#OneWordChallenge – nothing
Examining the Topic
We take maps for granted – shame on us. Many of us barely remember how to read a map. We follow along with our car on the dashboard which is always going straight up, no matter what the direction. We check out a location on the map by spinning our cursor so that we can go on a virtual tour which includes street names imprinted on the roads.
Writing the Poem
Who knew there were so many styles of syllabic Japanese poetry? Even though I gave a cursory nod to cinquain and haiku poetry when I taught fourth grade, all I remember is that haikus had something to do with nature.
There’s more to it. Some forms work well with emotions, some with nature. I can’t keep them all straight in my mind.
When I saw Tuesday’s prompt of “Maps,” I panicked. Definitely no emotions in a map for me unless I’m lost. Then I’m angry. There’s no way I can go down that road, Siri. It’s one way and cars are coming! Quick pull into a parking lot! (That happened to me at night in South Bend, Indiana, where I’d never been, late at night – like around 8:00 pm, with my frantic brother in the passenger seat.)
They are not an act of nature, although hurricane and other weather maps chart acts of nature. Firemaps pinpoint the fires.
Colleen gave me some guidance, so I’m sharing it with you, for those of you who are new aficionados like I am.
Marsha, I would begin with a form that appeals to you the most. The cinquain would be a good one to start with. The rules are more forgiving than the Japanese forms. Work with this form for a couple of weeks. Make the last line of your cinquain the most important. This is where you change your focus away from the drama of the first four lines. That last line should be a surprise. To begin, try making a list of the things that the word “maps” make you think of. You know, like traveling, unknown journeys, etc. Then, work with your syllables on https://www.howmanysyllables.com/words/finally, click the workshop tab. The program counts the syllables for you. (I use my fingers, but we won’t go there.) Let me know how you are getting along. ❤Colleen Chesebro
Eighteen- O – Four
Hand drawn map, squiggly lines
Imagine Lewis and Clark with
End at raging river, no bridge
Cliff ahead, make U-turn
Cinquain & Reverse Cinquain = a Mirror Cinquain
Marsha’s Map Brainstorm
Maps – brainstorm – writing – outline, road maps, floor plans, old maps, land ownership, businesses, topography, squiggly lines, drawing, hand-drawn, satellite, car zooming down road taking pictures, war map, Google, Bing, 3 D, MapQuest, cartography, charting location, live traffic, dynamic imagery, arrival time,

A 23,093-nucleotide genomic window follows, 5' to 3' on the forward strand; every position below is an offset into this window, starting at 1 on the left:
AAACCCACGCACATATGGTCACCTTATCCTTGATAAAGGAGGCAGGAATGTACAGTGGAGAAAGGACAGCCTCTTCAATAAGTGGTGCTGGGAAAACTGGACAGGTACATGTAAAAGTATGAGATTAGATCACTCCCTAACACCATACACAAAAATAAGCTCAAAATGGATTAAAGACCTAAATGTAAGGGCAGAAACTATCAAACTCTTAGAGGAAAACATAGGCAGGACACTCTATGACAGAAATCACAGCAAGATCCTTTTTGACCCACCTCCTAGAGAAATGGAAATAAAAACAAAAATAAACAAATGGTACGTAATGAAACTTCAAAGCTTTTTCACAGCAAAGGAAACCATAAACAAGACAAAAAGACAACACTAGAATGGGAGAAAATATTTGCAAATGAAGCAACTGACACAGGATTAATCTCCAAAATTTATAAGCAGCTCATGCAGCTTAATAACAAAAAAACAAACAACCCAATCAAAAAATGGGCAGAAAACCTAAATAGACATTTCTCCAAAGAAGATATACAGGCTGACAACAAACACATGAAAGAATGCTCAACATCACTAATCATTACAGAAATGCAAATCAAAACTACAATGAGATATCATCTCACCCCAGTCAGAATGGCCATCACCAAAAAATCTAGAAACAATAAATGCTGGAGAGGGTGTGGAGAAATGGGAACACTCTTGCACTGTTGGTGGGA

Colleen’s Cinquain Cheat Sheet
CINQUAIN: A cinquain is a form of shape poetry that looks great centered on the page. The required syllables needed for each line give it a unique shape. The cinquain (aka the quintain or the quintet) is a poem or stanza of five lines.
The Crapsey cinquain is a five-line, non-rhyming poem featuring a syllable structure of 2/4/6/8/2. Choose words that create drama which builds into the fourth line. Remember the turn occurs on line five, the most important line. This is where you change your focus away from the drama in some interesting way. Surprise your readers!
The Crapsey cinquain has seen several variations by modern poets, including:
|Reverse cinquain||a form with one 5-line stanza in a syllabic pattern of two, eight, six, four, two.|
|Mirror cinquain||a form with two 5-line stanzas consisting of a cinquain followed by a reverse cinquain.|
|Butterfly cinquain||a nine-line syllabic form with the pattern two, four, six, eight, two, eight, six, four, two.|
|Crown cinquain||a sequence of five cinquain stanzas functioning to construct one larger poem.|
|Garland cinquain||a series of six cinquains in which the last is formed of lines from the preceding five, typically line one from stanza one, line two from stanza two, and so on.|
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If you know of someone who hosts a writing or photo challenge and would like to participate in my interview series on challenge hosts, feel free to email me at firstname.lastname@example.org.